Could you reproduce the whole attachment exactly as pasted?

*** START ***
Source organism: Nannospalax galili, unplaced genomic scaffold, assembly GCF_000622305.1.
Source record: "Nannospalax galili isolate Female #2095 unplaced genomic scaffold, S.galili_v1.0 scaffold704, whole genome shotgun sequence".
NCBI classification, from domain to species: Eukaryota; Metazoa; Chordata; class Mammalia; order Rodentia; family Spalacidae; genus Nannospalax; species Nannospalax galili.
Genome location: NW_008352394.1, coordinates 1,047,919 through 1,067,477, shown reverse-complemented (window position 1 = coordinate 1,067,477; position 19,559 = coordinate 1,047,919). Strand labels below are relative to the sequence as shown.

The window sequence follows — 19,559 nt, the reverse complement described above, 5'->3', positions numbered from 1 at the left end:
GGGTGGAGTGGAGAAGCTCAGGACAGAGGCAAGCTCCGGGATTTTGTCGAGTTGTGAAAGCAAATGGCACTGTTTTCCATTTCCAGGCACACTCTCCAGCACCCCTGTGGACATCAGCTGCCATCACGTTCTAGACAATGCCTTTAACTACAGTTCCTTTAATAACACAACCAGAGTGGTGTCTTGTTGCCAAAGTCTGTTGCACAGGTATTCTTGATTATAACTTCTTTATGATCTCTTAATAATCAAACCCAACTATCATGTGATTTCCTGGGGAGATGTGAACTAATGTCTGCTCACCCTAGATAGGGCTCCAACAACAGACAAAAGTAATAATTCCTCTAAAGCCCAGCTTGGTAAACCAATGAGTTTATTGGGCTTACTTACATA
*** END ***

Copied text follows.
Source organism: Nannospalax galili, unplaced genomic scaffold, assembly GCF_000622305.1.
Source record: "Nannospalax galili isolate Female #2095 unplaced genomic scaffold, S.galili_v1.0 scaffold704, whole genome shotgun sequence".
NCBI classification, from domain to species: Eukaryota; Metazoa; Chordata; class Mammalia; order Rodentia; family Spalacidae; genus Nannospalax; species Nannospalax galili.
Genome location: NW_008352394.1, coordinates 1,047,919 through 1,067,477, shown reverse-complemented (window position 1 = coordinate 1,067,477; position 19,559 = coordinate 1,047,919). Strand labels below are relative to the sequence as shown.

The window sequence follows — 19,559 nt, the reverse complement described above, 5'->3', positions numbered from 1 at the left end:
GGGTGGAGTGGAGAAGCTCAGGACAGAGGCAAGCTCCGGGATTTTGTCGAGTTGTGAAAGCAAATGGCACTGTTTTCCATTTCCAGGCACACTCTCCAGCACCCCTGTGGACATCAGCTGCCATCACGTTCTAGACAATGCCTTTAACTACAGTTCCTTTAATAACACAACCAGAGTGGTGTCTTGTTGCCAAAGTCTGTTGCACAGGTATTCTTGATTATAACTTCTTTATGATCTCTTAATAATCAAACCCAACTATCATGTGATTTCCTGGGGAGATGTGAACTAATGTCTGCTCACCCTAGATAGGGCTCCAACAACAGACAAAAGTAATAATTCCTCTAAAGCCCAGCTTGGTAAACCAATGAGTTTATTGGGCTTACTTACATA